At close on Thursday, Amazon was trading at $3051.88 a share, and had a market capitalization of about $1.522 trillion, making it the third most-valuable company in the world, behind only Apple and Microsoft. Amazon, like Apple, is now worth more than the entirety of all of the public companies in South Korea combined.
After the bell, Amazon released Q2 quarterly numbers which were well above analyst expectations, as the pandemic continued to fuel a great deal of e-commerce shopping. The company reported second quarter revenue of $88.9 billion, compared to analyst expectations of $81.24 billion, per Yahoo Finance, while the company’s GAAP earnings per share of $10.30 easily bested the estimate of $1.51.
Amazon posted net income of $5.2 billion in the quarter, compared with $2.6 billion in the second quarter of 2019.
Operating cash flow for the company jumped 42 percent to $51.2 billion, while net sales rose 40 percent to $88.9 billion.
CEO Jeff Bezos claimed that the company had created over 175,000 new jobs since March.
“This was another highly unusual quarter, and I couldn’t be more proud of and grateful to our employees around the globe,” Bezos said in a statement along with the earnings release. “As expected, we spent over $4 billion on incremental COVID-19-related costs in the quarter to help keep employees safe and deliver products to customers in this time of high demand—purchasing personal protective equipment, increasing cleaning of our facilities, following new safety process paths, adding new backup family care benefits, and paying a special thank you bonus of over $500 million to front-line employees and delivery partners.”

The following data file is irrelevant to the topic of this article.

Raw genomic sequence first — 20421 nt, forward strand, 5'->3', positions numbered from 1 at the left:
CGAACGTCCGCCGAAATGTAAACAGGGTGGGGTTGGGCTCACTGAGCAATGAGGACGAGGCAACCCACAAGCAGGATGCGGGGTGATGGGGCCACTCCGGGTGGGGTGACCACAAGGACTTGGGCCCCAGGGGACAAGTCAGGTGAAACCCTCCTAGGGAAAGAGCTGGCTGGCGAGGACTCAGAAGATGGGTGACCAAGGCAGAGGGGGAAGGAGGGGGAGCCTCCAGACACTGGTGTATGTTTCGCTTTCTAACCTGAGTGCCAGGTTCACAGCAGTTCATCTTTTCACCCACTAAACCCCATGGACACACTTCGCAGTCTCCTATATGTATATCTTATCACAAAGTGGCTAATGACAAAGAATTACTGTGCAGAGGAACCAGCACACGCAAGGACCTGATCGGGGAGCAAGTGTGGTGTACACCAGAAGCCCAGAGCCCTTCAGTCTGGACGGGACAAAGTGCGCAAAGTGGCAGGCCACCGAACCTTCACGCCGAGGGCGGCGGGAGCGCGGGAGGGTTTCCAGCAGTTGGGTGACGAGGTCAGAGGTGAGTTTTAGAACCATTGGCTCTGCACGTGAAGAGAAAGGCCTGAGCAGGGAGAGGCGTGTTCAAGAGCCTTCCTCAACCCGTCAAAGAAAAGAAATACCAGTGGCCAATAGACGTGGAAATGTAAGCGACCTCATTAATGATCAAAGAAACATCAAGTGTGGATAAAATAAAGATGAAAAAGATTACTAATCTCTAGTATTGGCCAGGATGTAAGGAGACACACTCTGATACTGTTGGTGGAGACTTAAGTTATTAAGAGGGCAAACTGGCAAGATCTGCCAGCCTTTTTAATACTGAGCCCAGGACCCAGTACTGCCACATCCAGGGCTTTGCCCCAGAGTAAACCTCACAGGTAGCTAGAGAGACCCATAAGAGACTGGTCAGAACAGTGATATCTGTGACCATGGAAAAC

The release came a day after Bezos testified before a Congressional committee about antitrust considerations, and other issues related to the tech industry, along with Tim Cook of Apple, Mark Zuckerberg of Facebook and Sundar Pichai of Alphabet.
Amazon’s stock continued to rise in after-hours trading after the earnings release, CNBC said.
Stephen Silver, a technology writer for The National Interest, is a journalist, essayist and film critic, who is also a contributor to Philly Voice, Philadelphia Weekly, the Jewish Telegraphic Agency, Living Life Fearless, Backstage magazine, Broad Street Review and Splice Today. The co-founder of the Philadelphia Film Critics Circle, Stephen lives in suburban Philadelphia with his wife and two sons. Follow him on Twitter at @StephenSilver. Image: Reuters